TACOMA, Wash. — A state judge said Friday that a small city can continue to ban state-licensed marijuana businesses, in a case with big implications for Washington’s experiment in legal pot.
Pierce County Superior Court Judge Ronald Culpepper issued the ruling after extensive arguments over whether Initiative 502, the voter-approved state law that legalizes adults’ recreational use of marijuana, left any room for such local bans.
The case concerned a ban in the Tacoma suburb of Fife. Would-be pot proprietor Tedd Wetherbee sued, saying he was entitled to do business but the city wasn’t letting him. Culpepper disagreed.
“Fife’s ordinance is not pre-empted by I-502 or other state law,” he said in an oral ruling.
Wetherbee said he’d appeal.
Washington’s experiment is built around the notion that it can bring marijuana out of the black market and into a regulated system that protects public health and safety better than prohibition did. Advocates say local bans threaten the state’s ability to do that.
Besides the 28 cities and two counties that have banned pot shops, scores more have issued long-running moratoriums preventing the stores from opening while officials review zoning and other issues.
Fife’s lawyers argued that nothing in the state law overruled cities’ zoning authority, while Wetherbee’s attorneys insisted that if local governments can ban licensed growers, processor and sellers, it would undermine voters’ desire to displace illegal pot sales.
Culpepper said Wetherbee did not prove that banning pot shops in such a small city — 5 square miles and fewer than 10,000 people — would thwart the will of the voters; there are shops open in neighboring Tacoma.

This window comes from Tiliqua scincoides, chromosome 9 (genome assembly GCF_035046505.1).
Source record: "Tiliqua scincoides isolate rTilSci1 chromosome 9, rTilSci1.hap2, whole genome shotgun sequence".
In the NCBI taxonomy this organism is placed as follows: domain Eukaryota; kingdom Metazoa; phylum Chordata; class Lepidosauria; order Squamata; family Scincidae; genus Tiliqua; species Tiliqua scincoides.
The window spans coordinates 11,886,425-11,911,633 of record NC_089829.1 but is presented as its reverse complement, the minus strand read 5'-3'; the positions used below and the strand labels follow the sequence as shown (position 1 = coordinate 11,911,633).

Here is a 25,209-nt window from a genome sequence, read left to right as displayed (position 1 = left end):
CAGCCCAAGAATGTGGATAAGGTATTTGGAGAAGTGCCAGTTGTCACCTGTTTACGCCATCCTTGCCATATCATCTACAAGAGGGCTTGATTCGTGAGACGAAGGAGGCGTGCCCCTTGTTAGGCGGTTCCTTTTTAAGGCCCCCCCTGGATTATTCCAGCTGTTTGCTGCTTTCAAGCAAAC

The analysis might be different for bans in Pierce County or other more populous or larger parts of the state, Culpepper suggested.
The case posed a serious threat to Washington’s entire system for regulating marijuana. Fife had asked the judge, if he struck down the city’s ban, to consider whether the state law should be invalidated as incompatible with marijuana’s prohibition under federal law.
Culpepper said offhandedly that he did not believe I-502 conflicts with federal law, but he did not reach that question in his ruling.
Nevertheless, Culpepper’s ruling doesn’t end the challenge to Fife’s ban. The judge said Wetherbee could pursue procedural arguments that the city didn’t adopt the ordinance properly.
The lawsuit attracted a lot of attention, with the state, the American Civil Liberties Union of Washington, and other counties and towns weighing in.
Washington Attorney General Bob Ferguson took the position that I-502 did not negate local zoning authority to ban the shops, but he insisted that the state’s law is not pre-empted by the federal Controlled Substances Act. He called Fife’s arguments “a significant threat to the implementation of Initiative 502.”
Ferguson said after the ruling that I-502’s drafters could have addressed the issue with a single sentence requiring local governments to allow the businesses.
Alison Holcomb, the ACLU of Washington lawyer who wrote the law, said she hopes the Legislature addresses the question.
Rep. Chris Hurst, the Enumclaw Democrat who heads the House committee that oversees the pot industry, said lawmakers might do just that, unless the state Supreme Court overrules Culpepper by January.
“If you carve out large chunks of the state and say they are able to pre-empt state law, you’ll have pockets where the criminal element flourishes,” Hurst said.
Colorado, the only other state with legal pot for adults, expressly allows cities to ban pot businesses, and dozens have done so.
Holcomb said the ACLU chapter would support letting cities ban pot businesses, as long as that decision is made by voters, not elected officials.
Associated Press writer Rachel La Corte in Olympia contributed to this report.
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